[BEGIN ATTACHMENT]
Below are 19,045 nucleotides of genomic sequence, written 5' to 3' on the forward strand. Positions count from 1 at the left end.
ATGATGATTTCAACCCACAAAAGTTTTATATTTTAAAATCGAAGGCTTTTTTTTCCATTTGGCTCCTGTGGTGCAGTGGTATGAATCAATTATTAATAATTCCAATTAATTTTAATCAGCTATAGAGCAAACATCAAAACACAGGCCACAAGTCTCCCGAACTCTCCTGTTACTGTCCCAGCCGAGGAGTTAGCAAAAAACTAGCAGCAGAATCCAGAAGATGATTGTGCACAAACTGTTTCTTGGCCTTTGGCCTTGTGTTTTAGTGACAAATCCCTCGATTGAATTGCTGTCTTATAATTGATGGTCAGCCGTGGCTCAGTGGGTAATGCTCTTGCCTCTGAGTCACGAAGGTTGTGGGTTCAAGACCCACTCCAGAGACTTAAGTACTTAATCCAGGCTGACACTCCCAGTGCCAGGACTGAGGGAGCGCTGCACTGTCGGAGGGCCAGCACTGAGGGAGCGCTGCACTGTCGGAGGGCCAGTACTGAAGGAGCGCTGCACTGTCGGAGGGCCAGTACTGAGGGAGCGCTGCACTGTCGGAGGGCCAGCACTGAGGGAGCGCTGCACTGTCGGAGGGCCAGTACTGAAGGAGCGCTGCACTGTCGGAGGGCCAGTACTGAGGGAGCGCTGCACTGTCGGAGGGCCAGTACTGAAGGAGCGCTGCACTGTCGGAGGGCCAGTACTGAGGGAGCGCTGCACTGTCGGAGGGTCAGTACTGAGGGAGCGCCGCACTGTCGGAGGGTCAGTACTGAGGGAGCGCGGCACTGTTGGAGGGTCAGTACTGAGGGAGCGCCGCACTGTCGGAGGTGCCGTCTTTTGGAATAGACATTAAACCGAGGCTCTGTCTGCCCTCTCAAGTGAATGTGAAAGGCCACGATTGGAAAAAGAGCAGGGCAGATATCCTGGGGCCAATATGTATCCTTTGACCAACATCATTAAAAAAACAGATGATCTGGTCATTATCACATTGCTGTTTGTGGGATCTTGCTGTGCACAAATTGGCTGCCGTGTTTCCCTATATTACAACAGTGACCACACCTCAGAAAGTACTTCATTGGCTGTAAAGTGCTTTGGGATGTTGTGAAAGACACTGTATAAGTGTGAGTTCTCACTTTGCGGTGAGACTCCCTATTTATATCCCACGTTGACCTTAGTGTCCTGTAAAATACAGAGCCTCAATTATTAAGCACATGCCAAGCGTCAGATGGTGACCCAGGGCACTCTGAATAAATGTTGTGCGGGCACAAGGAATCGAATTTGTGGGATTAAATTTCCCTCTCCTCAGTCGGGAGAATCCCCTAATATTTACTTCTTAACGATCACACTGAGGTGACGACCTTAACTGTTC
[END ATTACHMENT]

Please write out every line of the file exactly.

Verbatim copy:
Below are 19,045 nucleotides of genomic sequence, written 5' to 3' on the forward strand. Positions count from 1 at the left end.
ATGATGATTTCAACCCACAAAAGTTTTATATTTTAAAATCGAAGGCTTTTTTTTCCATTTGGCTCCTGTGGTGCAGTGGTATGAATCAATTATTAATAATTCCAATTAATTTTAATCAGCTATAGAGCAAACATCAAAACACAGGCCACAAGTCTCCCGAACTCTCCTGTTACTGTCCCAGCCGAGGAGTTAGCAAAAAACTAGCAGCAGAATCCAGAAGATGATTGTGCACAAACTGTTTCTTGGCCTTTGGCCTTGTGTTTTAGTGACAAATCCCTCGATTGAATTGCTGTCTTATAATTGATGGTCAGCCGTGGCTCAGTGGGTAATGCTCTTGCCTCTGAGTCACGAAGGTTGTGGGTTCAAGACCCACTCCAGAGACTTAAGTACTTAATCCAGGCTGACACTCCCAGTGCCAGGACTGAGGGAGCGCTGCACTGTCGGAGGGCCAGCACTGAGGGAGCGCTGCACTGTCGGAGGGCCAGTACTGAAGGAGCGCTGCACTGTCGGAGGGCCAGTACTGAGGGAGCGCTGCACTGTCGGAGGGCCAGCACTGAGGGAGCGCTGCACTGTCGGAGGGCCAGTACTGAAGGAGCGCTGCACTGTCGGAGGGCCAGTACTGAGGGAGCGCTGCACTGTCGGAGGGCCAGTACTGAAGGAGCGCTGCACTGTCGGAGGGCCAGTACTGAGGGAGCGCTGCACTGTCGGAGGGTCAGTACTGAGGGAGCGCCGCACTGTCGGAGGGTCAGTACTGAGGGAGCGCGGCACTGTTGGAGGGTCAGTACTGAGGGAGCGCCGCACTGTCGGAGGTGCCGTCTTTTGGAATAGACATTAAACCGAGGCTCTGTCTGCCCTCTCAAGTGAATGTGAAAGGCCACGATTGGAAAAAGAGCAGGGCAGATATCCTGGGGCCAATATGTATCCTTTGACCAACATCATTAAAAAAACAGATGATCTGGTCATTATCACATTGCTGTTTGTGGGATCTTGCTGTGCACAAATTGGCTGCCGTGTTTCCCTATATTACAACAGTGACCACACCTCAGAAAGTACTTCATTGGCTGTAAAGTGCTTTGGGATGTTGTGAAAGACACTGTATAAGTGTGAGTTCTCACTTTGCGGTGAGACTCCCTATTTATATCCCACGTTGACCTTAGTGTCCTGTAAAATACAGAGCCTCAATTATTAAGCACATGCCAAGCGTCAGATGGTGACCCAGGGCACTCTGAATAAATGTTGTGCGGGCACAAGGAATCGAATTTGTGGGATTAAATTTCCCTCTCCTCAGTCGGGAGAATCCCCTAATATTTACTTCTTAACGATCACACTGAGGTGACGACCTTAACTGTTC